Saturday, 21 December 2013


One hundred years ago today a seemingly innocent little diversion appeared in the pages of  the New York World. Appearing on the paper's 'Fun' pages, it was headed 'FUN'S Word-Cross Puzzle'...

It didn't take long, however, for it to be re-born as the CROSSWORD and the recreation of fitting letters into a maze of vertical and horizontal boxes rapidly became a national and international craze.

Today the crossword is as popular as ever: from simple children's puzzles with picture clues to the cryptically constructed brainteasers in The Times and other top newspapers.

Back in 1997 (under the anagrammatic name 'Basil Birney'), I compiled Many a Cross Word, a lighthearted history of the Crossword puzzle for BBC Radio 4, presented by the late John Wells (or 'Len H Jowles').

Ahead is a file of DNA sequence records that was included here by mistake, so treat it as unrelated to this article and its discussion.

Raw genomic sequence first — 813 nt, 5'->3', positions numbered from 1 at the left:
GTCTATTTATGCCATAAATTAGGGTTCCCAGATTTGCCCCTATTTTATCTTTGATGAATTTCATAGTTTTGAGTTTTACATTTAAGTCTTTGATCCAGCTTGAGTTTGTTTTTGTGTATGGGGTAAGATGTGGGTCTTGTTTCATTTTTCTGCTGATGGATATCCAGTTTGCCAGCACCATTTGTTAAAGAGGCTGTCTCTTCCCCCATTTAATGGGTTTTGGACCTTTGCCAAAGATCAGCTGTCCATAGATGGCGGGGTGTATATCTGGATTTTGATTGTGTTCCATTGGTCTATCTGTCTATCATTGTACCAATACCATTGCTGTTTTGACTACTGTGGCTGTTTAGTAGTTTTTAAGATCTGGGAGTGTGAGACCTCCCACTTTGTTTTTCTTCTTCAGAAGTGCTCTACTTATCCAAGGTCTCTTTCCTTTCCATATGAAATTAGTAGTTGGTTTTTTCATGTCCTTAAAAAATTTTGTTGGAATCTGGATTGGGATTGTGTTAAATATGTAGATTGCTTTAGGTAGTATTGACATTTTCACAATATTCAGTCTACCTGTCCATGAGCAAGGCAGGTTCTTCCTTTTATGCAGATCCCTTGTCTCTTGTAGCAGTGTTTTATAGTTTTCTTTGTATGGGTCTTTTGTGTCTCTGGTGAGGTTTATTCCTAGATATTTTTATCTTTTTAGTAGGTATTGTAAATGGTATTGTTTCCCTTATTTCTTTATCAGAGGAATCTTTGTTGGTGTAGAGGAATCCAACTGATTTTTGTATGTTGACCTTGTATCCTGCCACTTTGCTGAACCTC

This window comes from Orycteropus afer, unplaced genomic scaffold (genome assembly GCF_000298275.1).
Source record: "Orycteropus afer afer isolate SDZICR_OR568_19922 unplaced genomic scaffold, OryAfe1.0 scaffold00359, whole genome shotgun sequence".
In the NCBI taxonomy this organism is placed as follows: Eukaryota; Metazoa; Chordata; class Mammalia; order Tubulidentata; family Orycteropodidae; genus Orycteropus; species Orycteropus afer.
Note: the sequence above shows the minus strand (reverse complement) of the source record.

It is, I think, still quite informative and, possibly, even mildly amusing!





Aidan Heritage said...

This reminded me of the short but memorable series Cross Talk that Colin Dexter did - I thought relatively recently till I researched it and found it to be in 2002, and only 5 episodes.

Rob Cox said...

Thanks for that Brian. I believe the cryptic-style crossword is peculiar to the English language and almost exclusively to the UK. My father introduced me to the Guardian cryptic and I have been hooked ever since.

Probably the most-loved cryptic crossword compiler (and certainly my favourite) was Araucaria (Rev John Graham MBE) who sadly died of cancer a few weeks ago at the age of 92. He was compiling right up until his death and even announced his disease through the solutions in one of his crosswords. The man had style and I miss him greatly.

One of my favourite clues of his was - Spokeswoman in air crash (5). It took me ages to crack this one!